You often see the term “in good working order” somewhere in an Agreement of Purchase and Sale, but what exactly does that mean?
Some would argue that it means that your home has been running without any hiccups and/or problems and it is in “good working order”. What if you warrant that it is in good working order? Do you think it is expected of you to have different inspections done of the home or do you believe that since you have had no hiccups in your home, you should have the ability to safely say it is in good working order?
I am of the opinion that all home purchasers should be getting a home inspection, or they fall victim of “buyer beware” no matter what. Even if the seller warrants that the home is in good working order, they have no specialized skills to tell you if there a deficiency in the home that would only be caught by a specialized inspector and has probably been there for years and years and has caused no problem.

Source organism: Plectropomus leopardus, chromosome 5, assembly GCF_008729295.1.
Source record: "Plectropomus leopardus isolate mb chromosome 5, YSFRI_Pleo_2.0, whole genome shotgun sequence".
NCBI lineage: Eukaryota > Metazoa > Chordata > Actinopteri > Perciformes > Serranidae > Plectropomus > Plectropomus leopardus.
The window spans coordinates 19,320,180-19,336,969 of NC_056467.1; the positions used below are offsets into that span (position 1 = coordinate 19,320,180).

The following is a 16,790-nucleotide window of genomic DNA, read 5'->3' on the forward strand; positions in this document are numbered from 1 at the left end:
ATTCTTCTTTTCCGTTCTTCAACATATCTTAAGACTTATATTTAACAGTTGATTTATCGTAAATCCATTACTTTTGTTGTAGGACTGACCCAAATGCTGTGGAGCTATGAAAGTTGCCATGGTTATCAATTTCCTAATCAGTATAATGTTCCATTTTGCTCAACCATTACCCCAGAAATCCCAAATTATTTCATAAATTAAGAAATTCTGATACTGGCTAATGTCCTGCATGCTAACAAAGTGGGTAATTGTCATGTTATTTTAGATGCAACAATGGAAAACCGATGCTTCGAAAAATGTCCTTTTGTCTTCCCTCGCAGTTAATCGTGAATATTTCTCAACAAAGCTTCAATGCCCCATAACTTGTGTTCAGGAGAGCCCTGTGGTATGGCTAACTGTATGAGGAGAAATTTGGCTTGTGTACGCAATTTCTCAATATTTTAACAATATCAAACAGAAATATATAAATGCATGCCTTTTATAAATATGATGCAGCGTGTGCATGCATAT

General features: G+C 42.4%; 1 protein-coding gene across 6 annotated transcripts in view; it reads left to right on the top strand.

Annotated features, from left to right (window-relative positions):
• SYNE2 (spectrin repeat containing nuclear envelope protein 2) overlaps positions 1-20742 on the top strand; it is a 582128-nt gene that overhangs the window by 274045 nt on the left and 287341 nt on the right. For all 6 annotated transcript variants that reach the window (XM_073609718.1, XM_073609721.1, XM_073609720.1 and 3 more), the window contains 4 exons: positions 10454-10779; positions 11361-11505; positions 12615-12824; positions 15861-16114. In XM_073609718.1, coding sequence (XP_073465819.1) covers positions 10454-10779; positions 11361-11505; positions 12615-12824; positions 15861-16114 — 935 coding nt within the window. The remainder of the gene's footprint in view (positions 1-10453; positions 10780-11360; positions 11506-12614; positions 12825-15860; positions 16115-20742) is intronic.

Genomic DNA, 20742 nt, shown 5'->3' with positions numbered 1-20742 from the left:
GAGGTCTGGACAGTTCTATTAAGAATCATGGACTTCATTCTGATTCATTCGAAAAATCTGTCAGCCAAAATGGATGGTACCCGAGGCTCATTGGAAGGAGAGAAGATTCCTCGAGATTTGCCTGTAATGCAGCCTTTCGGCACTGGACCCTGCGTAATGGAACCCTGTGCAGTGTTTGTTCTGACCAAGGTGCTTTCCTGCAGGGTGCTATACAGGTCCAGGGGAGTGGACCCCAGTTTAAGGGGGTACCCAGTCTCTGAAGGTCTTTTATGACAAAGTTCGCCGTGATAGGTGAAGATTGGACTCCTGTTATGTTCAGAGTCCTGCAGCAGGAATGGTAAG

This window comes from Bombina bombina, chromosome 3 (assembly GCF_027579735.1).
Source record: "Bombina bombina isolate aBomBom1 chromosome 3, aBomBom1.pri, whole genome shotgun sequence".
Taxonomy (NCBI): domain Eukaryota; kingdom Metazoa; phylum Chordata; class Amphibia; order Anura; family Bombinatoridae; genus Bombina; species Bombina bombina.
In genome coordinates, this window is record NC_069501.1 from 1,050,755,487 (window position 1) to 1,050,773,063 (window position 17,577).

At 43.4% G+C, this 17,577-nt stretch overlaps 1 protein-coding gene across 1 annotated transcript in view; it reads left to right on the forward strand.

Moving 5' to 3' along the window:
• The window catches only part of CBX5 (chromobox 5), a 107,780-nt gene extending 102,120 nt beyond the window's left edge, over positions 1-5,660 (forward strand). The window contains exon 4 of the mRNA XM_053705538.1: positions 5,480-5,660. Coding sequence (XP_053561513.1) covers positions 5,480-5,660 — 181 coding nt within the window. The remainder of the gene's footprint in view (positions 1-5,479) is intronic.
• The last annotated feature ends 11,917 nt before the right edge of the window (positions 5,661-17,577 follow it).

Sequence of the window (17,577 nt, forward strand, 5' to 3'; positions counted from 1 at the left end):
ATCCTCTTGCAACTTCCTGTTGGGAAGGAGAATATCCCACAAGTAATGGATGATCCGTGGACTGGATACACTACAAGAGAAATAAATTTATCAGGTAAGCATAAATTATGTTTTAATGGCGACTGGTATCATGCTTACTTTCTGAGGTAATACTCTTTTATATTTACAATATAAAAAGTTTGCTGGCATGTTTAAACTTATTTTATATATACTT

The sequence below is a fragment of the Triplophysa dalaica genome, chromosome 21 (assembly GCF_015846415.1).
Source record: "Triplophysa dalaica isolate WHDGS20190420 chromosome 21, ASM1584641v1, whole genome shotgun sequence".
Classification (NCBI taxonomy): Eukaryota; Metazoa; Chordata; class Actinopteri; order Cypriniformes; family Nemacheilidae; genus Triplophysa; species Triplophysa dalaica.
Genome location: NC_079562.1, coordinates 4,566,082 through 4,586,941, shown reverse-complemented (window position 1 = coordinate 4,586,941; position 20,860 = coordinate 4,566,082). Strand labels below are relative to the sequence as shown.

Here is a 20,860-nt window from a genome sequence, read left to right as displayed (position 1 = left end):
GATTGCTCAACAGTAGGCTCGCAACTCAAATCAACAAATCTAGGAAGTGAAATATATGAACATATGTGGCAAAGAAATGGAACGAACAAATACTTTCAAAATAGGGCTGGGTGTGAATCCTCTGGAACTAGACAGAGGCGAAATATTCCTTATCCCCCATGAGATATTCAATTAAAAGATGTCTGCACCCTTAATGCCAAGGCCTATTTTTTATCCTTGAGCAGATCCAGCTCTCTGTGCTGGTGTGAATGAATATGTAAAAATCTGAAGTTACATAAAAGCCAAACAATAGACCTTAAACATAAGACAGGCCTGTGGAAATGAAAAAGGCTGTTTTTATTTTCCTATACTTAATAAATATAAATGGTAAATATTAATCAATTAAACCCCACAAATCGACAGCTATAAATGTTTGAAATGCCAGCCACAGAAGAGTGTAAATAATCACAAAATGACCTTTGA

I was recently part of a civil case where the Judge found that the Seller was liable for the electrical repair because the purchaser did an electrical inspection and it turned out there were code violations which as quoted, were probably there for years and years. This put the burden on the Seller to have the home inspected before they agreed that the home was in good working order.
I have looked up case law to see what the courts have defined as “good working order” to have only found one case that specifically stated that the Judge was not able to find case law on the definition. She did quote an American case that stated that good working order just didn’t mean that the light switches worked. Everything in this home worked without any problems for years and years….so the lesson here is buyer beware, but seller beware as well.